A rise in user-led innovation, which allows users to both use and create artistic products, has driven a rise in creative outputs.
(Gowers & Great Britain. 2006 p.12).
Gowers report on I.P. suggested flexibility in the system. Not only did he recommend allowing infringing downloads for personal use in their own homes (Gowers & Great Britain. 2006, p.6, Rec.8), he also recommended being able to use aspects of that work in the creation of a new work without harm to the original copyright holder (Gowers & Great Britain. 2006, p.6, Rec.11). Needless to say, these recommendations were not acted upon. Instead the government chose to draft the DEA which, while not altering existing copyright law, does enact certain responsibilities to hold a variety of people accountable for Online Copyright Infringement.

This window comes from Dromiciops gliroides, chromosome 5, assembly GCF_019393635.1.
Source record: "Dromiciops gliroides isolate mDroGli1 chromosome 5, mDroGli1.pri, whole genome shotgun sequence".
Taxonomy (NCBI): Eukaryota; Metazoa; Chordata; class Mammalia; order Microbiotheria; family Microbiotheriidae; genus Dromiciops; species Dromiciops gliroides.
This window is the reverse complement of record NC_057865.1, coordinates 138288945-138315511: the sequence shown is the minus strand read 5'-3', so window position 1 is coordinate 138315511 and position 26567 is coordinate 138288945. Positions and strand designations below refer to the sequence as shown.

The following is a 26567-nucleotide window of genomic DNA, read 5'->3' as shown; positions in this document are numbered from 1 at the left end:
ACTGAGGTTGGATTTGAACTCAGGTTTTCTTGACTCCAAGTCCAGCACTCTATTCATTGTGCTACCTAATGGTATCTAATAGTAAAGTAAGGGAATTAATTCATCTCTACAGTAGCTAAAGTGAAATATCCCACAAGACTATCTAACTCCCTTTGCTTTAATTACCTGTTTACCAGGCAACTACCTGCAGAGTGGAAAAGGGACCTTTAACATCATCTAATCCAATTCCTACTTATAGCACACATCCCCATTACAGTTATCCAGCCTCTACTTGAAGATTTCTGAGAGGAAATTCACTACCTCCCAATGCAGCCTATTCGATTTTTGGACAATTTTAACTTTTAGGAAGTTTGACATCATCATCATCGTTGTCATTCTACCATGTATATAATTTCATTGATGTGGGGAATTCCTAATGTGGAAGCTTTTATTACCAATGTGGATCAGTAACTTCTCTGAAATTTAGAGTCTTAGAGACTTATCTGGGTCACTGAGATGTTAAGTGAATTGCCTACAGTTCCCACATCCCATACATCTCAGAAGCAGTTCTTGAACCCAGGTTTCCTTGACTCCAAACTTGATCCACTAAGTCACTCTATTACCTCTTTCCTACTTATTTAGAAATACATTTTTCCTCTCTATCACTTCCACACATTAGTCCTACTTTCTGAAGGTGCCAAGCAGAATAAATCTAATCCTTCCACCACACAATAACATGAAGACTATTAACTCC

Currently, the top 10% of musical artists receive 60-90% of total income (Kretschmer et al. 2009 p.65). According to a 1994 survey, the average earnings from royalties per year for a songwriter is £1,420 (Kretschmer et al. 2009 p.57). It is clear from this that the majority of financial incentive passes to the copyright holder, not the original author. Further research may be needed to examine the extent to which the ‘financial incentive’ raised through exploitation is actually passed on to the artist who originally created it, although it can be assumed this is extremely low in the majority of cases.
It is accepted that original expression may draw from previous ideas. There is provision for Fair Use for education and personal use, linked to non-commercial uses. These support the educational model of copyright. However, there is also a vested interest in the current copyright and content industries to reduce the access to work via these exceptions and class all infringements, big and small, as damaging the market to the same extent.